It is about a day long journey to the place,using almost all modes of travel! By the time you reach the village, dusk falls over the long stretches of greens everywhere and you can hear the jhingurs(night insects) in the still of the night and if it is summers you can see the fireflies too,lighting up the sky!
I normally start my day early when I go to villages like everyone else there, as after dusk you cannot work with no lights in the village. I had been mostly working from Madhubani earlier, but this time I went further down, about 20 kms to Jitwarpur which is believed to be the place from where it all originated. A small village with about 100 odd houses, each one having its own story of art.
My lead artist Lambodar Ji took me through a tour of the village and I had the privilege to visit some of the gems of this art. One of them, Mithilesh Jha who is also a national awardee tells me a very interesting story of how it all started…
You enter Mithilesh Ji’s house and you know you are just in the right place. Painted motifs of fish adorn the exteriors of the house, you walk in and the walls and curtains everything is a medium of expression there, full of art. We sat down for a chat and chai, and he begins to speak fondly of Sita Devi, his grandmother who was awarded Padam Shree for being the scion of this art, took this art far and wide internationally. She came from a Brahmin family and had a typical style of depicting Gods and Godesses and other everyday life and festivals through her paintings. In the 1960s a Chinese researcher had visited her along with Indira Gandhi and was very influenced by the art. She later came to the village and saw women with Godana (tattooes done on women which looked like jewellery) on their bodies and asked her if she could depict those in the form of paintings. Being a Brahmin, Sita Devi refused as it was formidable for her to do the job of Nats, the low-caste people. She called Chano Devi who was a Natti, to do the painting. And hence originated the Godna style of paintings.It is mostly done in black and white with lot of details, and is done by the lower caste women of the society. The third group of artists from Ganga Devi’s family belonged to the Kayastha community in Rasheedpur, further down from Jitwarpur. This style of Madhubani is full of lines and the stories depict scenes from Ramayan and Mahabharat and the everyday life scenes from the village. I later visited Ganga Devi’s place as well which was another great experience 🙂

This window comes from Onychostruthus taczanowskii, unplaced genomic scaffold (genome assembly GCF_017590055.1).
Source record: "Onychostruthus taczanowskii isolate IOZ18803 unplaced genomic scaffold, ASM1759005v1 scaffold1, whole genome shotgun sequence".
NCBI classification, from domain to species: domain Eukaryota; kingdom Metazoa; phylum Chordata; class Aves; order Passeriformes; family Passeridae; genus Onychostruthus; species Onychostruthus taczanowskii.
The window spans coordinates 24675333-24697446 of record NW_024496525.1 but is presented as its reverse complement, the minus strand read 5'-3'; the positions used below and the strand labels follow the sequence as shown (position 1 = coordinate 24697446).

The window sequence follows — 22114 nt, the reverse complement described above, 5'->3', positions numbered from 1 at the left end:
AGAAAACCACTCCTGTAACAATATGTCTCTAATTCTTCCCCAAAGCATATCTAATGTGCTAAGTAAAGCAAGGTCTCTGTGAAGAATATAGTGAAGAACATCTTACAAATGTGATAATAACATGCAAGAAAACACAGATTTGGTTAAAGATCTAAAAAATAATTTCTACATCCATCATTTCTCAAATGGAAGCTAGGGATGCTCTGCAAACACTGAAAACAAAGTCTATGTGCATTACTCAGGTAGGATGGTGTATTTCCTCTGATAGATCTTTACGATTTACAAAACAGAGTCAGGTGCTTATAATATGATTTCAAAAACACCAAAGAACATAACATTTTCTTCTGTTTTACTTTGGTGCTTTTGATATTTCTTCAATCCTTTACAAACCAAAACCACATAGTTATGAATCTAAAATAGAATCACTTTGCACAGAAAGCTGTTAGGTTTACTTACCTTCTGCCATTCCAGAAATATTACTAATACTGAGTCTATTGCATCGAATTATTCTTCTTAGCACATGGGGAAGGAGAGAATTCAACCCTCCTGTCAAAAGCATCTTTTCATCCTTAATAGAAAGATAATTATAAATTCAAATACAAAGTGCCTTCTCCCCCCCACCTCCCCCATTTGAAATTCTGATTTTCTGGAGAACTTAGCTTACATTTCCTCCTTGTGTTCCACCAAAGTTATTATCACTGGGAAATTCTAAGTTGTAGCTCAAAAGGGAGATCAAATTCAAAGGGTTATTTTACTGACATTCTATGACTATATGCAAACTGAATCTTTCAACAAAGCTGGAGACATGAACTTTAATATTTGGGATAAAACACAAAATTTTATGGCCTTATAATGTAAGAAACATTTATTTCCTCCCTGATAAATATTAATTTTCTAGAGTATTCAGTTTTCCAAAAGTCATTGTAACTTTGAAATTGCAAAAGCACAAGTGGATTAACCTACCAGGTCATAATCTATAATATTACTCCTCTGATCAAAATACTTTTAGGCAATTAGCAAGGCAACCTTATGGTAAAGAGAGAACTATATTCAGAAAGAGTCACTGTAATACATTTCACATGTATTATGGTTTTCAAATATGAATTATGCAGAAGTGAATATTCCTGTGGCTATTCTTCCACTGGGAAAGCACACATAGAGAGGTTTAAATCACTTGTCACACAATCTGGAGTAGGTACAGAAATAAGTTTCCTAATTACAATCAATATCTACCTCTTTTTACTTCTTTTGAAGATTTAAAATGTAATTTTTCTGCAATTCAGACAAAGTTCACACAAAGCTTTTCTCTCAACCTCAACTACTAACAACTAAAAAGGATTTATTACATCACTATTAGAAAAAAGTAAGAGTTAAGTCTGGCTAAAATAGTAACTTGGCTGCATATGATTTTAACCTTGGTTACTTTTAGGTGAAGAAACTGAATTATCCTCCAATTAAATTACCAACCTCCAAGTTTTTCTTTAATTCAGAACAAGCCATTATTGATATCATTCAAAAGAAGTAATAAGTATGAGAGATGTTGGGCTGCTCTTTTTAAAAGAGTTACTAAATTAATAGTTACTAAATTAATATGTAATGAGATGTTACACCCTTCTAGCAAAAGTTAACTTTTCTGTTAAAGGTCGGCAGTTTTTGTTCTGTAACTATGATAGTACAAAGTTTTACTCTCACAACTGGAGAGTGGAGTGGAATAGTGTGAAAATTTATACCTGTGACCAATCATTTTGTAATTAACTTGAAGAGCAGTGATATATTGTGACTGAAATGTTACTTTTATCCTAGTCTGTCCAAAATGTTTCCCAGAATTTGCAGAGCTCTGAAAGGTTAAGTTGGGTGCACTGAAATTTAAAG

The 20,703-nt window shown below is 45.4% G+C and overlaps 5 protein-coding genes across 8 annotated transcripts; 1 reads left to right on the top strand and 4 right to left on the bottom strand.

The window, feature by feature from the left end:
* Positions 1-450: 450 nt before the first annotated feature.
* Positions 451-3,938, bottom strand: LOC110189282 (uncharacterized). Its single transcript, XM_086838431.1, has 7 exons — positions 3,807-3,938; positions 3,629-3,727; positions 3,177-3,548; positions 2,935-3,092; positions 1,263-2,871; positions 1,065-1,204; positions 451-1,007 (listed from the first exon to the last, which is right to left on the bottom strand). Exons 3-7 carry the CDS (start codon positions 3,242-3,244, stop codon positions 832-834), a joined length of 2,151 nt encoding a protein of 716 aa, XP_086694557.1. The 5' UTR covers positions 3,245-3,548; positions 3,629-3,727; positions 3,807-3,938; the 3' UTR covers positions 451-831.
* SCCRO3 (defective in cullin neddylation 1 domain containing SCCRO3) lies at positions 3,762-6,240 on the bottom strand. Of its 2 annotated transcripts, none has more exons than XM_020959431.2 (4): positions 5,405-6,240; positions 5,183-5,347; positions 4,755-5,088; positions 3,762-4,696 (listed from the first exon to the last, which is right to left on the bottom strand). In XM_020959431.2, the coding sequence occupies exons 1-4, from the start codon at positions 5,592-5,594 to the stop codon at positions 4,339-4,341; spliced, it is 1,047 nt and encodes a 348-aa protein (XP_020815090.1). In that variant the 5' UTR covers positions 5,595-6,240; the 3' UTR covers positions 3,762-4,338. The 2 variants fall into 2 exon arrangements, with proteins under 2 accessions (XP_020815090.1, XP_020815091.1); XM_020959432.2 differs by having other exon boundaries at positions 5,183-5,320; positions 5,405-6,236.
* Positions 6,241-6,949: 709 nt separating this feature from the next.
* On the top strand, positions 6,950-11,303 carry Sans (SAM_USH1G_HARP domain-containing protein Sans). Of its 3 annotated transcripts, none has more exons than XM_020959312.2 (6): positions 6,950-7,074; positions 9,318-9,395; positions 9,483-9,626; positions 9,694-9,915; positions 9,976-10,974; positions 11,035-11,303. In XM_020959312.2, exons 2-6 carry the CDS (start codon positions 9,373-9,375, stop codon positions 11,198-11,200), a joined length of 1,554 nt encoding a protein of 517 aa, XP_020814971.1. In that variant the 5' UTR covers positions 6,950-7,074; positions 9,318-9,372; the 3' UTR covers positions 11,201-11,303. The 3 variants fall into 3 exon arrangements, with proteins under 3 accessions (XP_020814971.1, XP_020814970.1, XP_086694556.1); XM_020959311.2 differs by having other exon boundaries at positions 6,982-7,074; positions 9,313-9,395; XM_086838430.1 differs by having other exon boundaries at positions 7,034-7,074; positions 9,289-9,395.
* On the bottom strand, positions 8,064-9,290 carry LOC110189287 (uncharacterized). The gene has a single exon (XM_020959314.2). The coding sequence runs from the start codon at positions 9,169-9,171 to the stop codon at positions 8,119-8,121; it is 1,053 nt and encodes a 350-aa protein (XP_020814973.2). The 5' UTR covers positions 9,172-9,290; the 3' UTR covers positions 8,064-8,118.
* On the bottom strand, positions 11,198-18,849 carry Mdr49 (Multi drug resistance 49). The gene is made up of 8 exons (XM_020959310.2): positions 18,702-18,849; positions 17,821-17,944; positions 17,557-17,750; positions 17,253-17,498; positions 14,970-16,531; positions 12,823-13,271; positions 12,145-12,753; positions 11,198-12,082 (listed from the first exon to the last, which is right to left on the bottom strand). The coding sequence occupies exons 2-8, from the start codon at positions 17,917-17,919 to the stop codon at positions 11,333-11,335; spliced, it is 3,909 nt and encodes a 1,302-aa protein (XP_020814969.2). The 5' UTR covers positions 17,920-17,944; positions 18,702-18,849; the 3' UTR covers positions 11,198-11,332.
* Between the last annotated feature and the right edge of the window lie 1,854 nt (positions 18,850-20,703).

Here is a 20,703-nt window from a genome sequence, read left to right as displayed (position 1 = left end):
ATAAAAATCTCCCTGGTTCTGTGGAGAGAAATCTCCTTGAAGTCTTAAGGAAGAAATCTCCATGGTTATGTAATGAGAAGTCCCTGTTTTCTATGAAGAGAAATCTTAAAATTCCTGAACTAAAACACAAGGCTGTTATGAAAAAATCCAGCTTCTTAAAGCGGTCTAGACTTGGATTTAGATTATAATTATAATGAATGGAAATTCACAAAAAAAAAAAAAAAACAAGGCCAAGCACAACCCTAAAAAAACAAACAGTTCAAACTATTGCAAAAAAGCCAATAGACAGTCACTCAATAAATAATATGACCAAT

It was such an enchanting story of art, I wonder how much of it is actually true, but it is this personal interpretation of history of art is all that makes it special. I have earlier read so much about Madhubani but nothing has stayed so clear in my mind like this one. I was so influenced by his narration; I almost fell in love with the art all over again!
I wish to achieve the same impression of the Self in whatever products we make at Moya and let people add a bit of themselves in what they buy 🙂
See you soon with some more from my heart….